The Australian Government will provide an estimated $23.4 million in official development assistance through the South Asia Regional program in 2019-20.

The South Asia Regional program seeks to promote stability, economic growth and regional cooperation by addressing region-wide barriers to sustainable economic growth. The program takes a long-term approach with two inter-related objectives, which focus on: (i) water, agriculture, food and energy; and (ii) infrastructure and trade facilitation. Through these two objectives the program supports technical assistance, analysis and research, advocacy and policy reform. Promoting gender equality is a key cross-cutting focus.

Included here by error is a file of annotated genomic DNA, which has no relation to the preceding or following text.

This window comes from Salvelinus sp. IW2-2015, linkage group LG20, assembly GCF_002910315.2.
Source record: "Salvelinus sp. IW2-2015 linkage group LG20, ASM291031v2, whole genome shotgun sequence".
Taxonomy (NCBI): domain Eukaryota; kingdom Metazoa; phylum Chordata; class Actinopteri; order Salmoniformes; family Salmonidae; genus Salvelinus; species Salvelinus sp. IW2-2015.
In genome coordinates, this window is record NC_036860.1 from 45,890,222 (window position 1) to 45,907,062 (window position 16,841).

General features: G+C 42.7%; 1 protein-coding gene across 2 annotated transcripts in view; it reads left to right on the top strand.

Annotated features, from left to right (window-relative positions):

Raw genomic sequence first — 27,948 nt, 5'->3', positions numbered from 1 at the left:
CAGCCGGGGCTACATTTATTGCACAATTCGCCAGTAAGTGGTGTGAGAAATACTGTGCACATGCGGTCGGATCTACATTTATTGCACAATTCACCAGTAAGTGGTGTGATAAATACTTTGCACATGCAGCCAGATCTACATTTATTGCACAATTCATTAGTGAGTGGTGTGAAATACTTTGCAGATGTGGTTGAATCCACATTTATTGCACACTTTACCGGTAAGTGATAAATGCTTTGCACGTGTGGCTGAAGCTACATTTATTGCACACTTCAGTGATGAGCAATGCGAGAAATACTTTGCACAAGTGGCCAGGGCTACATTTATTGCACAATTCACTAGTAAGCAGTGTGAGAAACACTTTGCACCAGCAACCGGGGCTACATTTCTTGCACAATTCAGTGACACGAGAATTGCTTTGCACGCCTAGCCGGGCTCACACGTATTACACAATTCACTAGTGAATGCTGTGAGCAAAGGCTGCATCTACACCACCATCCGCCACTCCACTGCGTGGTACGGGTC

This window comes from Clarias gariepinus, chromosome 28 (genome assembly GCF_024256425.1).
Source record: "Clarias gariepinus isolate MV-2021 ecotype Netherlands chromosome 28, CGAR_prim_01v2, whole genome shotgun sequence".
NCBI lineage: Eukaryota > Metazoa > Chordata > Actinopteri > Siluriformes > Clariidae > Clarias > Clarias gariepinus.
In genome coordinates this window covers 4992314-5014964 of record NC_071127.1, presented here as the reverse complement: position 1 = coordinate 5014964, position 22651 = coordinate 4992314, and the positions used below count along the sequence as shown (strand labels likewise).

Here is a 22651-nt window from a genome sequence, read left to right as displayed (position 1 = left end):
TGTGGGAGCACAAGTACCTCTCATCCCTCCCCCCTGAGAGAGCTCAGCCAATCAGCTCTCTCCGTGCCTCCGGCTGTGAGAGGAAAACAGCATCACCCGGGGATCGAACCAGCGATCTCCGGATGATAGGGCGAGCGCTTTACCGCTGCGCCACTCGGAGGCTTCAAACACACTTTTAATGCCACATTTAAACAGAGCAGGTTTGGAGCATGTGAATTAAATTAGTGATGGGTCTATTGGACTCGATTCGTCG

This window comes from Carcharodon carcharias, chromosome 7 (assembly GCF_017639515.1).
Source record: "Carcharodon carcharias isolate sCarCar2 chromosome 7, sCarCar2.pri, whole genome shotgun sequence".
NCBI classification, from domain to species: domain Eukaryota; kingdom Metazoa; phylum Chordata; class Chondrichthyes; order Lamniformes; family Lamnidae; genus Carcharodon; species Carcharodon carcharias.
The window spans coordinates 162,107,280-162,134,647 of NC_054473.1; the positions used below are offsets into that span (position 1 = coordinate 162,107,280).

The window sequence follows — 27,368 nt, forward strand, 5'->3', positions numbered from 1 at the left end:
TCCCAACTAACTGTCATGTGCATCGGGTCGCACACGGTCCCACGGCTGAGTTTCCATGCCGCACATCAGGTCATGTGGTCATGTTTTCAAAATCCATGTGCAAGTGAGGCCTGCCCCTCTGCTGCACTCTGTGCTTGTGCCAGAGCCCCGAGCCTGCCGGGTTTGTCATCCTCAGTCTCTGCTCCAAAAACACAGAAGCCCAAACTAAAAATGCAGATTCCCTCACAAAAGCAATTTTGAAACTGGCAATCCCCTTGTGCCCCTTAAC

Australia will also strengthen and build the capacity of regional institutions like the Indian Ocean Rim Association and promote greater cooperation on shared resources in the Indian Ocean.

The South Asia Regional program focuses on two inter-related objectives as outlined in the Aid Investment Plan:

Objective 1: Increased water, food and energy security in South Asia to facilitate economic growth and improve the livelihoods of the poor and vulnerable (particularly women and girls)

The Sustainable Development Investment Portfolio (SDIP) seeks to respond to major regional development challenges in South Asia - improving transboundary water resource management, increasing access to energy and energy connectivity, and increasing agricultural productivity and farm incomes. SDIP targets these three inter-related sectors where Australia is uniquely placed to contribute its expertise and technologies.

South Asia Regional Development Program: increased water, food and energy security

Objective 2: Increased regional connectivity through trade facilitation and infrastructure connectivity